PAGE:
Want to work in music but can’t hold a tune? Ria Jaiswal gets an artist manager to spill on how she’s making music work for her.
Tell us about yourself
Anu Anna George joined the music industry, fresh out of college, in 2009. Having represented artists such as Shaa’ir + Func, Sky Rabbit, Donn Bhat & Monica Dogra, she began her career in music business as an intern at a time when the industry was a small community of people promoting non-film music. Her first steps were at Only Much Louder where she worked under the now defunct music label Counter Culture Records, following which she joined the marketing and activation team at Rolling Stone India where she executed music IPs for brands such as the Jack Daniel’s Rock Awards that honoured independent musicians. After a two year stint at Rolling Stone, she joined Mixtape where she has been working for the past 5 years. Mixtape is primarily an Artist Management company that has a bookings division that organizes tours and club nights around the country and has been long term partners with festivals such as Magnetic Fields Festival, Sula Fest, India Bike Week, to name a few.
“I represent Donn Bhat, Sky Rabbit and Monica Dogra for Mixtape, an artist and event management company. We end up doing everything, from booking shows to PR, tour management, digital marketing, brand development, and sometimes even being a tour photographer.”
How did you en dup in such an offbeat, unconventional and interesting career?
Growing up, I’d wake up every Sunday to the radio in the background as my parents prepared Sunday feast.
They’d take me for all sorts of concerts around the city and my first concert memory was probably from when I was about seven years old when Deep Purple performed in Bombay.
I grew up knowing I did not want to be a doctor, lawyer or an engineer. At some point I considered working in events. A friend of mine introduced me to Vijay Nair (Only Much Louder) who was willing to let me intern with him one summer in college. I graduated and returned to OML as a full-time employee and have worked with music ever since.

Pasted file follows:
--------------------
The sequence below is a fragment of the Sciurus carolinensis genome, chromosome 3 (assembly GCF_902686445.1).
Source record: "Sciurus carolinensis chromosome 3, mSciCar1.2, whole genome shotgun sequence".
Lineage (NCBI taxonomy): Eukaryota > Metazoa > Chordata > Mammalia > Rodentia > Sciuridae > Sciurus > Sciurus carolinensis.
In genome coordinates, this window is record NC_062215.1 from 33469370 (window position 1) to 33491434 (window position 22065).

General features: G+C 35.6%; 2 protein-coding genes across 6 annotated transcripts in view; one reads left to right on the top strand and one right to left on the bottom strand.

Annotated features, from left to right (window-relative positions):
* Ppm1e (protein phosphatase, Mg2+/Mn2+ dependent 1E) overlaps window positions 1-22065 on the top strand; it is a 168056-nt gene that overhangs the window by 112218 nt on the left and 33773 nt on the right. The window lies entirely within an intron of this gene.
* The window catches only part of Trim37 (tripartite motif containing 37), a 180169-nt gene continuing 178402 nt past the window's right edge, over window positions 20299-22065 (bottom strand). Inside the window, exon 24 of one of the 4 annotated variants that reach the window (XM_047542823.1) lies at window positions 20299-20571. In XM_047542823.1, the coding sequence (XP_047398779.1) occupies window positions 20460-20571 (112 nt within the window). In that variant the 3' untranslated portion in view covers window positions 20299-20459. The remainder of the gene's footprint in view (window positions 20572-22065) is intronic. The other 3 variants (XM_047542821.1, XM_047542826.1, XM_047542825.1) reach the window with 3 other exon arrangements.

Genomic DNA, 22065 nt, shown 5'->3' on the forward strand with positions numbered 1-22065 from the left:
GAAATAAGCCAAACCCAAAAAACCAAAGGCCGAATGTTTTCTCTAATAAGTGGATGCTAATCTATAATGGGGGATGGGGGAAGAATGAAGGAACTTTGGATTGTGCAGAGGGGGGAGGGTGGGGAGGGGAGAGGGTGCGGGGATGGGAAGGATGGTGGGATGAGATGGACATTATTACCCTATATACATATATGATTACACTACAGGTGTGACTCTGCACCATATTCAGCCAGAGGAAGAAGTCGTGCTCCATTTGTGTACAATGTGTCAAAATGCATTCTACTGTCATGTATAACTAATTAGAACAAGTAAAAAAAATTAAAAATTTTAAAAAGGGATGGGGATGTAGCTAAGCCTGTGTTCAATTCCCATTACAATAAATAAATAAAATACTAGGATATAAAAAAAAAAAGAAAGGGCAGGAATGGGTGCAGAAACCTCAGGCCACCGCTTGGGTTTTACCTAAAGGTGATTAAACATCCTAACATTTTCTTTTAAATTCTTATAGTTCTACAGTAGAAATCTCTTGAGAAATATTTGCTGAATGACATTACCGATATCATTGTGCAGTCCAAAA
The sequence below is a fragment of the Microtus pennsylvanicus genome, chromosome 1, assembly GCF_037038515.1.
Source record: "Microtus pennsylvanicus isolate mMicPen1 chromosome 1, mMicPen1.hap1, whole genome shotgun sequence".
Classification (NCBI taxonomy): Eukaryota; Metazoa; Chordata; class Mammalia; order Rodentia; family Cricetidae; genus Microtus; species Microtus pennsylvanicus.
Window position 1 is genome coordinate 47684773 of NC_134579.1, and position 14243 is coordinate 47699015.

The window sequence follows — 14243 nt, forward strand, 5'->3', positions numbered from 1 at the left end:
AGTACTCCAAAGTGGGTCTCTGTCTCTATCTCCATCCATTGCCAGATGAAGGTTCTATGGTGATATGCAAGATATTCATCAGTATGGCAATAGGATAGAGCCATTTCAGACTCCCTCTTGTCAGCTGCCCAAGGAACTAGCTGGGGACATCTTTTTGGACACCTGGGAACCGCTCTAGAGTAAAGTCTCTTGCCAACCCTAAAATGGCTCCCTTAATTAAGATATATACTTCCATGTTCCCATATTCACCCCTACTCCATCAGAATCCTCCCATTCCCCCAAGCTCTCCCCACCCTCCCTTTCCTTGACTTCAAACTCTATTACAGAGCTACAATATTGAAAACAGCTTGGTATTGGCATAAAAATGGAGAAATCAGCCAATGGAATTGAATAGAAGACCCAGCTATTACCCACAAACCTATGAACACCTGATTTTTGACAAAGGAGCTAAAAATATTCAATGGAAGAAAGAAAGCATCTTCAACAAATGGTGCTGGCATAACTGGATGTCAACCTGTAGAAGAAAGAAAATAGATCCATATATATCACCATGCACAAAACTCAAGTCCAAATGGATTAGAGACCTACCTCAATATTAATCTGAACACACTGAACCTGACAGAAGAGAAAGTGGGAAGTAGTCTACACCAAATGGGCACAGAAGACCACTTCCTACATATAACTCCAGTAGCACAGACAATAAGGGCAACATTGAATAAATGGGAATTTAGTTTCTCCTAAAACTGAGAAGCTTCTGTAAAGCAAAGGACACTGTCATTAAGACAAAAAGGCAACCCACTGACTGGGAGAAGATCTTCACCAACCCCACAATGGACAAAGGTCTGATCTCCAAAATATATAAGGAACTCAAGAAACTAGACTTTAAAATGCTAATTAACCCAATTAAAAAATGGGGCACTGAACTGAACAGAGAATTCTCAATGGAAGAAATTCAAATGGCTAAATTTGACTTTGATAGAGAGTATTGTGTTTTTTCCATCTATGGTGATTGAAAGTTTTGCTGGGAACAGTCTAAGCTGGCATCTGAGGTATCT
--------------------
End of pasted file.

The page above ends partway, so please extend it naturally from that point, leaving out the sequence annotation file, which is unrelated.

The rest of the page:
How was your initial phase?
Apart from myself there was no one really questioning what I was doing. I did not imagine it exploding into an industry in this manner and it’s only going to grow here on. We just need more people to consider investing their time and energy in this space, which is happening, so we are headed in a good direction.
Tell us about Mixtape
I had worked with Naveen (Deshpande, Director of Mixtape) in the past – both as a colleague and as a client and all through those years the one thing that stuck out was that his vision was never blurred. He always knew what he wanted for his artists. His bands trusted him to make the right choices and were comfortable to look to him for guidance. I was fortunate enough to learn at an early stage the importance of loving your job and he seemed like the ideal person to join forces with.
I think the biggest difficulty faced would be time management since you are the one that needs to take care of the tiniest factors to driving the largest decisions and simultaneously be constructing a future plan and working towards it. At no point is there nothing to do. You need to wear the hat for so many roles that should be played by professionals but unfortunately there isn’t enough money for people who are not passionate about the music to want to dedicate their time just yet. But you can see a gradual change taking place and so it is only a matter of time as long as we are persistent with our efforts.
Have you seen the role of the artist manager in the Indian music industry change/evolve – from when you first started to today ?